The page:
The traditional críos belt was woven with the warp held between toes and hand, with woollen threads acting as heddles and shafts creating the shed, through which the weft goes through. They were very brightly coloured, with greens, navys, yellows, blues, Whites and blacks with the Whites framing the belt. Today the críos belt is mainly made on the inkle loom.
During the Penal Times of the 17th and 18th century, not only was there a ban on the Irish language, Catholicism, and more, there was a ban on the wearing of traditional Irish dress, which included the críos belt. The wearing of traditional Irish hairstyles were also prohibited, robbing a people of their identity. Thank God, the making of the críos belt continued on the remote Aran Islands, off the west coast of Connemara. Both men and women would have traditionally worn the colorful belts wrapped around their waists, with the length of the men's, 3 meters and the women's, 2 meters, with three braids hanging at the end of each end of the belt, or as another stated regarding the length, 'as long as your outstretched arms'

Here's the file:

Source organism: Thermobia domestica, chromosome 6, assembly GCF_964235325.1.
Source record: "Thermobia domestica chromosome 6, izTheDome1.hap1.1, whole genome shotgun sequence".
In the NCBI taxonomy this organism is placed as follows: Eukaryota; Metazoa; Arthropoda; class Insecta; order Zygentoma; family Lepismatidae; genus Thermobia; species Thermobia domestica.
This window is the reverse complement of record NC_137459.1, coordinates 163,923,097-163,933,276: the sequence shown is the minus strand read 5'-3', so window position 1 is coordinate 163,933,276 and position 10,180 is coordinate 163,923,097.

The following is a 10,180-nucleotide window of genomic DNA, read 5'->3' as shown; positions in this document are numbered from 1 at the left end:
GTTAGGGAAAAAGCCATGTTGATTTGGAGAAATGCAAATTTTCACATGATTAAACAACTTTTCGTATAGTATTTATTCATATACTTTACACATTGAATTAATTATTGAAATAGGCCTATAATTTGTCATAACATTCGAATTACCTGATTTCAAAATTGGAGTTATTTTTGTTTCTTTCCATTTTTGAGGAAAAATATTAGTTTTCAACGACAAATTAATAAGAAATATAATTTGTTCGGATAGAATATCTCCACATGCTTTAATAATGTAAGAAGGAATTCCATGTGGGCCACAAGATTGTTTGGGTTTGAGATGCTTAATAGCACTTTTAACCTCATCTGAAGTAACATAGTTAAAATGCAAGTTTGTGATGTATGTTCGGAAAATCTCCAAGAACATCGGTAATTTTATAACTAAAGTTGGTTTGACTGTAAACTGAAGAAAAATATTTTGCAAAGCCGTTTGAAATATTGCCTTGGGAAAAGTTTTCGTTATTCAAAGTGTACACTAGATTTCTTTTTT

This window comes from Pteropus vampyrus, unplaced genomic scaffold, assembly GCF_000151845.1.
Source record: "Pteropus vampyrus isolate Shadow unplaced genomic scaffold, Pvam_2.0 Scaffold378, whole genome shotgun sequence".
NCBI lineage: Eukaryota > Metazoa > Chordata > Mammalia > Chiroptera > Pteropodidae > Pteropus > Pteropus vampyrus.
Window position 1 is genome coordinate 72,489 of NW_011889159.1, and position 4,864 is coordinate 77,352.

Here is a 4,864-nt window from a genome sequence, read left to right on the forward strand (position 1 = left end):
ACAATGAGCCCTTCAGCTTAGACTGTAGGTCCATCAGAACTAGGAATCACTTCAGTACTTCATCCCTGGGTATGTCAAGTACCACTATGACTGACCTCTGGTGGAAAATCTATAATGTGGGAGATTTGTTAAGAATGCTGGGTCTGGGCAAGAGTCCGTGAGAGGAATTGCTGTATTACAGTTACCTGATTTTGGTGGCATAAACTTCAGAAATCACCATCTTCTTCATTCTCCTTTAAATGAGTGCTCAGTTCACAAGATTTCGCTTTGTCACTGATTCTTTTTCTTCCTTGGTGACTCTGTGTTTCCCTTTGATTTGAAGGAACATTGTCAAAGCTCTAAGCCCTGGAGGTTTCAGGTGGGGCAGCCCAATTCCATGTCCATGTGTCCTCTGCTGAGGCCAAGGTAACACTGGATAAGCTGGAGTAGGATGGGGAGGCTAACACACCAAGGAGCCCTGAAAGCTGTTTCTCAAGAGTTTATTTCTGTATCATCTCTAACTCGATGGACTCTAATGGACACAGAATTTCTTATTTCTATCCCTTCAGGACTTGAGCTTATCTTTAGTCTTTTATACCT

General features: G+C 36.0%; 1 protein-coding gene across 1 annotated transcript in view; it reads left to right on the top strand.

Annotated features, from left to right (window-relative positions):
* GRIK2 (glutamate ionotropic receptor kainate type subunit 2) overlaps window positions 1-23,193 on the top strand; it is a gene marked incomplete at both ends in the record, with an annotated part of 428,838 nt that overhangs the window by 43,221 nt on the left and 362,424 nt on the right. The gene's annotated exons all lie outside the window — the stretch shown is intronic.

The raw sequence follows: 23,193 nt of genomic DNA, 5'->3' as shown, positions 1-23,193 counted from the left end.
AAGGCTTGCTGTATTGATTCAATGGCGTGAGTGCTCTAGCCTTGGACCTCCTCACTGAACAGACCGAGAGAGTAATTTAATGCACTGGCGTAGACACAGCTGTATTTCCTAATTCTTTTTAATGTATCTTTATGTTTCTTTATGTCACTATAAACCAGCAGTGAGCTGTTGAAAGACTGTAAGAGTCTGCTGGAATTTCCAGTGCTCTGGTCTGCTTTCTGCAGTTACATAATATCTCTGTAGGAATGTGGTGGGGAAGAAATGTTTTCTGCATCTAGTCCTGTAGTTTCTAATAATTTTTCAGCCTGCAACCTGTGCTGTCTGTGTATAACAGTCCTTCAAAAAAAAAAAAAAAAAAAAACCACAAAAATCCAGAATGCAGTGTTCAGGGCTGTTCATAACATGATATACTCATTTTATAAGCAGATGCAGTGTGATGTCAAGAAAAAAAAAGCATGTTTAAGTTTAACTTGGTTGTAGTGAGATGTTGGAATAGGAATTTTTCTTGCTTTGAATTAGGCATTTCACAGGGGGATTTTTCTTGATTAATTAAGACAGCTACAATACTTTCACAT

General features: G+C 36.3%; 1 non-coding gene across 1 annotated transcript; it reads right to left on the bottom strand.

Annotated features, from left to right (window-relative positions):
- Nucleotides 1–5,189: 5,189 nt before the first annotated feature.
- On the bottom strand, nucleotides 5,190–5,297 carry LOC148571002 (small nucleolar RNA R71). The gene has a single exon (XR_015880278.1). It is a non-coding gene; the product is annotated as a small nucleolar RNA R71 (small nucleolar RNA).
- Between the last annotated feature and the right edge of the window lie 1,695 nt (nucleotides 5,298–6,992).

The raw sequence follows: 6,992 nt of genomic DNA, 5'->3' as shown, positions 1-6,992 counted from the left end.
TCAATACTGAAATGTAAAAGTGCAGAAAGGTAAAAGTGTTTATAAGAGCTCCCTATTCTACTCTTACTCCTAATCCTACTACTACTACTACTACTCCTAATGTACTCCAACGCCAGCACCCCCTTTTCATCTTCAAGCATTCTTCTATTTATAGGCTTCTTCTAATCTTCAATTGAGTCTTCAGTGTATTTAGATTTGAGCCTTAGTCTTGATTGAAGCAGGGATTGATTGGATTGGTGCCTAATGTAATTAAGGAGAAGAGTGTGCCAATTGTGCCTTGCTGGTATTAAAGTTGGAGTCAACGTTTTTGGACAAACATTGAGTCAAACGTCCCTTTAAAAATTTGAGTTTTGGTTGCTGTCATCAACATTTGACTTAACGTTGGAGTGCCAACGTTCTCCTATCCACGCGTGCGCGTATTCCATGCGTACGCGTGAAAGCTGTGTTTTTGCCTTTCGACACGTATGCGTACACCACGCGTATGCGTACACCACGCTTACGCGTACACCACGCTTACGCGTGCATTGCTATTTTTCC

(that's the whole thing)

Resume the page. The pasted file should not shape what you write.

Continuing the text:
In the National Museum of Ireland, one can see the traditional críos belt, with the earliest one dating back to 1600.